Capitalism turns politics from a power analysis into a shopping list. Neoliberalism survives by encouraging us to take its architecture as a given so we only argue about the colour of the paint on its walls. And too often, environmentalists just join in that conversation, and shout “green!” whilst ignoring that the building itself is a coal power station, and just talking more about the environment will do little to change that. But the building is a coal power station.
Capitalism, and particularly neoliberal capitalism, is a system which will always tend towards extracting more natural resource than is sustainable – because those who profit from it most are those who will suffer from this exploitation least; because it’s easier for those who own the centralised power of capital to control natural resources than it is for them to empower labour; because a sole concern for short term profit requires ignoring long term loss. Most importantly of all, if we want humanity to save the planet, we need to end a system which divides us, which teaches us to be selfish and drives us to forever ‘keep up with the Joneses’. As long as people are alienated from the world, they will do nothing to save it.
If humankind is to rescue ourselves and the earth upon which we depend, therefore, we need to see the system, in its complexity, not just take out a green pen and underline the word ‘environment’ on the shopping list of issues in the next election. And we need to understand that our allies are those who are oppressed by the same system; the people who suffer most from the neoliberal, patriarchal, xenophobic, transphobic, disablist, classist, racist, heteronormative, imperialist, ageist complex in which we live – the same people, not by coincidence, who will be hit hardest by almost every environmental crisis.
In fact, you don’t even need to believe that the whole economic system needs to be replaced to think that greater power equality is key to success for the environmental movement. When academics pulled together the data on income inequality vs carbon emissions across 138 countries from 1960-2008, they found that in the developed world, the more unequal a country is, the higher its carbon emissions. In fact, they found something even more remarkable than that. As they put it in the abstract of their paper: “for high-income countries with high income inequality, pro-poor growth and reduced per capita emissions levels go hand in hand”.
When explaining this remarkable finding, they cite another paper, which explains that “in more unequal societies, those who benefit from pollution are more powerful than those who bear the cost. Therefore, the cost-benefit predicts an inefficiently high level of pollution. This implies a positive correlation between income inequality and pollution”. I suspect the relationship is also because inequality rips society apart, and makes us unable to solve collective problems. But either way, it seems that equality of power is vital to reducing pollution.
What does this mean in practice? First, it’s important to see the link between power and responsibility. Those who have power are those who are almost by definition more responsible for causing the problems of the world, but they shirk this duty by forever shifting blame onto those with less power or onto the population in general. They rarely do this explicitly – almost never pointing a finger and crying “witch”. Instead, they do it subliminally. They tell the first half of a story, and let us infer its corrupted moral. We’re used to this outside the environmental context: “there’s a big deficit and that person’s cheating on their benefits” they say, or “there’s no jobs and lots of migrants”.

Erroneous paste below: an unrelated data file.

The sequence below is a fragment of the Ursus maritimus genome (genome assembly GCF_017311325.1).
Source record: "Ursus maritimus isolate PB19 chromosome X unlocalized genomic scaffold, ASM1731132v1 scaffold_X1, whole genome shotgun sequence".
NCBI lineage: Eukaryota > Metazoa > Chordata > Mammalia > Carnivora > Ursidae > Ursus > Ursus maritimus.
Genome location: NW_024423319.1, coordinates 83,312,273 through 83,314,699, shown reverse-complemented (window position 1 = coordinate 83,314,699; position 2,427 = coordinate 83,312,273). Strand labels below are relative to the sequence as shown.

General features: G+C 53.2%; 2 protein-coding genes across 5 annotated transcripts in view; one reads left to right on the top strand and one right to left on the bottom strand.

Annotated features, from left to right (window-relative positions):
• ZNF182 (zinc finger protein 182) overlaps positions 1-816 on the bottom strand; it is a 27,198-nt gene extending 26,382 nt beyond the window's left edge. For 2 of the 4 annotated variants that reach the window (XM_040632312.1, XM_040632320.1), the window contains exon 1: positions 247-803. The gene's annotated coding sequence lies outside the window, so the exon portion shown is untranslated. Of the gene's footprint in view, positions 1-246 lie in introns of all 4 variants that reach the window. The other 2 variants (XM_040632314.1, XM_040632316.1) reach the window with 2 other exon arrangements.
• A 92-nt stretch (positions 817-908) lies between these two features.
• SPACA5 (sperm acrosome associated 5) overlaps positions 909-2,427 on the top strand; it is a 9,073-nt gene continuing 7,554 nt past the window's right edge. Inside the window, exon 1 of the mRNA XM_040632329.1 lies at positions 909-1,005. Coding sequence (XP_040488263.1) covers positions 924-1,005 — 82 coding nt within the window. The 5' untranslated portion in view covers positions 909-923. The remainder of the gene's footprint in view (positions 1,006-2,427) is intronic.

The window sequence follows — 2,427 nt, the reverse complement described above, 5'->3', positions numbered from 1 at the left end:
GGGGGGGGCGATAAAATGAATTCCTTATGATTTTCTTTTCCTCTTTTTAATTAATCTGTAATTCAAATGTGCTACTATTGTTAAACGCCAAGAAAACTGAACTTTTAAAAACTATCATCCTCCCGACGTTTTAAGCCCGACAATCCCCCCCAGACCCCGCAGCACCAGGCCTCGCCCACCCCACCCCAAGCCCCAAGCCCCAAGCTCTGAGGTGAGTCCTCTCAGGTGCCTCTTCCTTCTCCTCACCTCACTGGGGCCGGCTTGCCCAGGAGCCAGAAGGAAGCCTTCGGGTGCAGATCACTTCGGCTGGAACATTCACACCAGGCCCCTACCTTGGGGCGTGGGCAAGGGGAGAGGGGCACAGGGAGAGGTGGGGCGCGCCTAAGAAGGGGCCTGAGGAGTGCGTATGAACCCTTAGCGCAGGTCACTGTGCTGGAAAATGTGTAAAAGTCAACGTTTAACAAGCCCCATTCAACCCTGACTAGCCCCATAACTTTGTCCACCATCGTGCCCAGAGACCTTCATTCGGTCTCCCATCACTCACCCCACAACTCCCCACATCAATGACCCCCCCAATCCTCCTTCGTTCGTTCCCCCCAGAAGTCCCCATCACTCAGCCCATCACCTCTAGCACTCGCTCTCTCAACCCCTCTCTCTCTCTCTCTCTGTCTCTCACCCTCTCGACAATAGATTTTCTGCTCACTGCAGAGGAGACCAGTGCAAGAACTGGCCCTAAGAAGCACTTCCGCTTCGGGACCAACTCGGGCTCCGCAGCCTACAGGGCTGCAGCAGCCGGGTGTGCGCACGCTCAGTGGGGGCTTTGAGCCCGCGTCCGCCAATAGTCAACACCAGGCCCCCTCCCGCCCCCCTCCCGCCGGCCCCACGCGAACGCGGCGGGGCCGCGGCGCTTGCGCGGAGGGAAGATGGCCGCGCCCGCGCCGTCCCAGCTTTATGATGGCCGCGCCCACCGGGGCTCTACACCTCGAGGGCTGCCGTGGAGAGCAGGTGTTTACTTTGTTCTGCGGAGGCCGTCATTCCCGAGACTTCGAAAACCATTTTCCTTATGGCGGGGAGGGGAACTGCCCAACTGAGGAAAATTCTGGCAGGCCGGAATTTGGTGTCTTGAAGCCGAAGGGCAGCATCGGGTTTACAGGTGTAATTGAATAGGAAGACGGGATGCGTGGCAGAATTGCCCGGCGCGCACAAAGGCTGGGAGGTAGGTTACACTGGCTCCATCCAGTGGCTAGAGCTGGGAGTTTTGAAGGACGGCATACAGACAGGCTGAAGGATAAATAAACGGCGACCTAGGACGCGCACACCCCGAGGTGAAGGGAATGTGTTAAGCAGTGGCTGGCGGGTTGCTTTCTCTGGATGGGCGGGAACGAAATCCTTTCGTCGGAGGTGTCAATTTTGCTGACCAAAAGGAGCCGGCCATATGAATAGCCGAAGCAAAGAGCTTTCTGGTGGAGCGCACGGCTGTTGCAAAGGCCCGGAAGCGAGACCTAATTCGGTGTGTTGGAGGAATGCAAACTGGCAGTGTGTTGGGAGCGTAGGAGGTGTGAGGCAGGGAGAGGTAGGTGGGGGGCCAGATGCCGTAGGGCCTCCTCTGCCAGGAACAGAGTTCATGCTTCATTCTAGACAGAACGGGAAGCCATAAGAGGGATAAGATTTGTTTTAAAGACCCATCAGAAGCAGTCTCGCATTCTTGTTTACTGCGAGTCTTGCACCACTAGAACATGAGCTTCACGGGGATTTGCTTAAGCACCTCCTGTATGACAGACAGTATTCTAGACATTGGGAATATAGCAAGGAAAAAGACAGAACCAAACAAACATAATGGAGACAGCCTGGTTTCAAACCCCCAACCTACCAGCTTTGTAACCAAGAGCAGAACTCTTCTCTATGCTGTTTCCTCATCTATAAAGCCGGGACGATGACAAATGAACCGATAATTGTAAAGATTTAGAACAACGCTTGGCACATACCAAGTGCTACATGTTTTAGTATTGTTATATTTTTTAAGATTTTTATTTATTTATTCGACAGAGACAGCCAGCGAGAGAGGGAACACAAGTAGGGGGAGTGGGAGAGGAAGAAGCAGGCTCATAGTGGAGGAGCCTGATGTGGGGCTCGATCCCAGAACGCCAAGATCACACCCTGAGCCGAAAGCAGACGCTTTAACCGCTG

These narratives dominate because of the psychological power of blame, and because the individual elements of them are, to a limited extent, true: the odd person does break the social security rules, there is currently more immigration into the UK than emigration out of it. It’s just that the complexities of causation and correlation are swept aside, and by focussing on the ways that people without power can be blamed, and excluding the ways those with power can be seen as responsible, the public understanding is bent towards the interests of our rulers, and the true causes of these problems therefore become harder to solve. It’s not through lying that spin doctors deceive, but by selecting the truths they tell with care.
The powerful have long played the same trick with climate change: “there’s all this climate change” they say, “and you haven’t changed your lightbulbs”. Of course changing lightbulbs is good, but the effect is that the government can get away with not mentioning their friends in BP and Shell, and how they subsidise them; not talking about those who really have their hands on the levers needed to make real change happen as fast as is needed.
To be neutral on questions of responsibility is to side with the powerful, but too many environmentalists are worse than neutral. Too often, we use the power we have to make statements which are true (it would be a good thing if everyone changed their lightbulbs) but, by prioritising them above other statements which are also true (it would be good if oil companies were banned from taking oil out of the ground) in a context in which the powerful are blaming those with less power, we’re joining in on a blame game, and picking the wrong side. And telling someone they are to blame – more than they actually are – is just about the worst possible way to get someone on side. It’s no surprise we’ve descended into a ‘climate silence‘.
The most obvious example of shifting blame from the powerful to the powerless is probably Malthusians, who focus their energy on talking about the challenges presented by growing global population. Of course total human population is one of many factors contributing to overall resource use. But by focussing on statements which function to shift blame onto those who have lots of children (poor people), rather than those who have lots of power (rich people), they are, in effect, siding with the powerful, whether they mean to or not. They are making it less likely that real change can be secured.